Fourth of July is one of my favorite holidays. My husband and I like to spend it with friends and “America’s Favorite Pastime” at Nationals Park. After the ballgame comes more time with friends and family, grilling and a table full of food, juicy watermelon, red, white, and blue décor galore, laughter, and celebration of our country and our great fortune to be a part of it. But most holidays are marked by celebrations with friends and family and food. What makes the Fourth of July stand out from all of the other holidays? The fireworks. Ever since I was a kid growing up in the Heartland of Iowa, the fireworks have been my favorite part – whether an hour-long professional show set to music, the town’s display, “Cappy’s” fireworks in our backyard, in-hand sparklers and poppers, or in the event of dreary weather, the sparks flying on television, taking place somewhere with fewer raindrops.
Those fireworks draw our attention as we all gaze up at skies filled with flashes of light, vibrant, streaming colors, and loud booms, pops, and crackles. Beyond the spectacle, fireworks are a symbol of celebration – on the surface, a celebration of our country’s independence. But for me, the fireworks aren’t just giant candles to celebrate America’s birthday; they conjure a deeper meaning. They are a celebration of our country’s history of offering a home to the discarded, freedom to the oppressed, and safe haven to the refugee. As Emma Lazarus famously wrote, “Cries she with silent lips.
‘Give me your tired, your poor,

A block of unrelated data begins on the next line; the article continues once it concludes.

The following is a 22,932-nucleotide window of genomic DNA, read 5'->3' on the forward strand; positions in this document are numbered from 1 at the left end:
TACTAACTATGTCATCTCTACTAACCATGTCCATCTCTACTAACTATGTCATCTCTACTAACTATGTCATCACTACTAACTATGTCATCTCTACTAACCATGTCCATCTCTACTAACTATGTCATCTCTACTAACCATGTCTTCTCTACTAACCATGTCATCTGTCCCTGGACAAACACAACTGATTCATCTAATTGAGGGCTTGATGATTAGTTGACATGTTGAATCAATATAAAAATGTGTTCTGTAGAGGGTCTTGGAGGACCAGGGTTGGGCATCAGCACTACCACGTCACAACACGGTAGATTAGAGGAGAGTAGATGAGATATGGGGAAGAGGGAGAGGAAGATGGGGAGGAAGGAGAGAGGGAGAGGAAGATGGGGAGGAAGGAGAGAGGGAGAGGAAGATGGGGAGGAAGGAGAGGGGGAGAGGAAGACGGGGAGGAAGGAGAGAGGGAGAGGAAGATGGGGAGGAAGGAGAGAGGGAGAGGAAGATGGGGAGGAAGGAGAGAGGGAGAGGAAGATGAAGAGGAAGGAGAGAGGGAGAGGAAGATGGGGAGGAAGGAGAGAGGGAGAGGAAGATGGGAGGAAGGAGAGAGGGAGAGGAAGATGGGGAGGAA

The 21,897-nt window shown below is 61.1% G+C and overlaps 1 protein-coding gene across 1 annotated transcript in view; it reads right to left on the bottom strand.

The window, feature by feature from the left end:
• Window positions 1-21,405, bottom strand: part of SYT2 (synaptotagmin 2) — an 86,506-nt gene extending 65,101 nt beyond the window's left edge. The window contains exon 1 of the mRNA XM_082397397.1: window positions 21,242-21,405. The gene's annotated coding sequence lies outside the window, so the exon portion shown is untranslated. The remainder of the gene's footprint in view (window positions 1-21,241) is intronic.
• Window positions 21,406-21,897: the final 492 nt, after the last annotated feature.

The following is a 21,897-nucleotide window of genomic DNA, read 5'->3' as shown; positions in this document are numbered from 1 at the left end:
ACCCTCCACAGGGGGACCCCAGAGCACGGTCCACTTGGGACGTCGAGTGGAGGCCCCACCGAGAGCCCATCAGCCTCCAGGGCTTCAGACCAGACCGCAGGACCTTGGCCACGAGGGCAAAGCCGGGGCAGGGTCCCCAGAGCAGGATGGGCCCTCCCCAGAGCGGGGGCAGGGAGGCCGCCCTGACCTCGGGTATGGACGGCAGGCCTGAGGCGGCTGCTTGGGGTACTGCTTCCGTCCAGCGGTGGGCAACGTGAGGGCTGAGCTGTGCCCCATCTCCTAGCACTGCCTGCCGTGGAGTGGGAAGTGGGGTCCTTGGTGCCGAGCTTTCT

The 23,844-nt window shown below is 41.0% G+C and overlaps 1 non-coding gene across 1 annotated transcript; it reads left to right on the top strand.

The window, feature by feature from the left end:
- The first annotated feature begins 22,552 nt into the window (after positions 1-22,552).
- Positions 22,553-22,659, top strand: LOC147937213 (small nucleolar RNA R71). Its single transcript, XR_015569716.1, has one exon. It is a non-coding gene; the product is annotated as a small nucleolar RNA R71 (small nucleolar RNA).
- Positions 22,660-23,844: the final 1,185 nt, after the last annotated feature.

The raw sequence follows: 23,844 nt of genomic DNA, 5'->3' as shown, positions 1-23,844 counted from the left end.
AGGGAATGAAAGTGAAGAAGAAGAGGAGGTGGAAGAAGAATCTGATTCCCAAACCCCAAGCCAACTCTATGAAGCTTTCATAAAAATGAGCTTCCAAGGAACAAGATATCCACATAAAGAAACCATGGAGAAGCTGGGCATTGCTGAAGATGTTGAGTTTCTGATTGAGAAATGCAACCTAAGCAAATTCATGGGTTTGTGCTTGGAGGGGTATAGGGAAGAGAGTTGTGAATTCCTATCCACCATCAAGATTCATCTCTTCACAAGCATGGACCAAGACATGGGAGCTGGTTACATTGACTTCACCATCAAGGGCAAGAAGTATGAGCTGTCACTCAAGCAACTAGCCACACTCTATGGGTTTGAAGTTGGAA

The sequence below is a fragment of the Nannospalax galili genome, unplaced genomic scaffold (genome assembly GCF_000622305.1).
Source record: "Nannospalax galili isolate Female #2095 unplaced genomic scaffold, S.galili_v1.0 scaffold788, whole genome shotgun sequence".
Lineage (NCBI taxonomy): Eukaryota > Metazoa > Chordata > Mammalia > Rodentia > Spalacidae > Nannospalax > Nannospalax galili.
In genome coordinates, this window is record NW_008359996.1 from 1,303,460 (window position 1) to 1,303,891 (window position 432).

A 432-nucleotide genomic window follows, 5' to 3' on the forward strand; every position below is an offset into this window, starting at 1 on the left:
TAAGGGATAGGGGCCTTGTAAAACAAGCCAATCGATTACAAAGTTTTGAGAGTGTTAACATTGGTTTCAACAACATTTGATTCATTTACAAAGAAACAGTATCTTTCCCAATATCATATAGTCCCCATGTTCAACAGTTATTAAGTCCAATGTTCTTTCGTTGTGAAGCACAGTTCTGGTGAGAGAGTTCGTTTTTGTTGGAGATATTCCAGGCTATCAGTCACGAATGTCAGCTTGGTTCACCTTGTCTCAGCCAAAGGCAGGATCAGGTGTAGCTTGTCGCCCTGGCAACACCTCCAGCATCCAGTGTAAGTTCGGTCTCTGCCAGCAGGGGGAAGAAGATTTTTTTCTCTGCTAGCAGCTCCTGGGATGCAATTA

Your huddled masses yearning to breathe free,
The wretched refuse of your teeming shore.
Send these, the homeless, tempest-tost to me,
I lift my lamp beside the golden door!’”
Just as the Statue of Liberty’s beacon of light in her lifted lamp guided immigrants to their new beginnings here in the United States of America, on July 4, we celebrate with fireworks recognizing our country’s historic steps toward a bright future and away from a dark past.
This Fourth of July, on our country’s 238th birthday, this same theme still resonates, perhaps more than ever. I think about the asylum-seekers I have worked with – the women seeking to break free from the cycle of violence and oppression, the LGBT youths searching for a place where they can be themselves without fear of harm, and the young girls and boys desperately fleeing gang recruitment and horrific violence. When I hear these brave men, women, and children tell me their life stories and describe their unthinkable journeys to the United States, I know that these asylum-seekers are all doing what they can to step away from their own dark pasts toward a brighter future in this land, where the very skies are a beacon of hope every Fourth of July.
On this Fourth of July, as I gaze up at the sky among the “ooos” and “aahhs”, I will be thinking about my clients and all of the asylum-seekers at our borders, who, like our founders, have come to a new land in pursuit of life, liberty, and happiness, the very principles we proclaimed as unalienable rights in our Declaration of Independence. As our country is faced with a humanitarian crisis at our borders, with asylum-seekers desperate, not only for new beginnings, but for protection from persecution and torture, I earnestly hope that our country continues to light the sky, to offer hope in the midst of darkness, to offer safe haven to children and refugees seeking freedom from violence and fear. I hope with all my heart that our leaders – and our own citizens – keep that beacon shining, lighting up the skies with color.
Written by Dree Collopy, Member, AILA Media Advocacy Committee